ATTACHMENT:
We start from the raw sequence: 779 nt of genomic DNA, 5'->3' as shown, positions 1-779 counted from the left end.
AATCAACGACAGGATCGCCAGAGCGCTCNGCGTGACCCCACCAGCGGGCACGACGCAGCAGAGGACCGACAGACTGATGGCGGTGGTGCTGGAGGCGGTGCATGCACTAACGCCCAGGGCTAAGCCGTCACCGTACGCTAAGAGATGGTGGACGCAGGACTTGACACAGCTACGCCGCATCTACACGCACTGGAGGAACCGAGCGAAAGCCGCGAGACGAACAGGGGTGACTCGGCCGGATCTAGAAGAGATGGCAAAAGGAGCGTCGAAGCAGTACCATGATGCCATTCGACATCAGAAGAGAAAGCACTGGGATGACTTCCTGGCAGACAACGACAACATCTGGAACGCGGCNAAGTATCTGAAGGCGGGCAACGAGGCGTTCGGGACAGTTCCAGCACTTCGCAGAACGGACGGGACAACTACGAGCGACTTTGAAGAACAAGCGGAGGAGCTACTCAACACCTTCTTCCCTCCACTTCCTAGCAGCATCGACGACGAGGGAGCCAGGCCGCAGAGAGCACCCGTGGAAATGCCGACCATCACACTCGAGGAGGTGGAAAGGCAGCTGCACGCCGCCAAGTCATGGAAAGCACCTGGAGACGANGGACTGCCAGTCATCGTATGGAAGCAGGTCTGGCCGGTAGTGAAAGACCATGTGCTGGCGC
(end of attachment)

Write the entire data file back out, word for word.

We start from the raw sequence: 779 nt of genomic DNA, 5'->3' as shown, positions 1-779 counted from the left end.
AATCAACGACAGGATCGCCAGAGCGCTCNGCGTGACCCCACCAGCGGGCACGACGCAGCAGAGGACCGACAGACTGATGGCGGTGGTGCTGGAGGCGGTGCATGCACTAACGCCCAGGGCTAAGCCGTCACCGTACGCTAAGAGATGGTGGACGCAGGACTTGACACAGCTACGCCGCATCTACACGCACTGGAGGAACCGAGCGAAAGCCGCGAGACGAACAGGGGTGACTCGGCCGGATCTAGAAGAGATGGCAAAAGGAGCGTCGAAGCAGTACCATGATGCCATTCGACATCAGAAGAGAAAGCACTGGGATGACTTCCTGGCAGACAACGACAACATCTGGAACGCGGCNAAGTATCTGAAGGCGGGCAACGAGGCGTTCGGGACAGTTCCAGCACTTCGCAGAACGGACGGGACAACTACGAGCGACTTTGAAGAACAAGCGGAGGAGCTACTCAACACCTTCTTCCCTCCACTTCCTAGCAGCATCGACGACGAGGGAGCCAGGCCGCAGAGAGCACCCGTGGAAATGCCGACCATCACACTCGAGGAGGTGGAAAGGCAGCTGCACGCCGCCAAGTCATGGAAAGCACCTGGAGACGANGGACTGCCAGTCATCGTATGGAAGCAGGTCTGGCCGGTAGTGAAAGACCATGTGCTGGCGC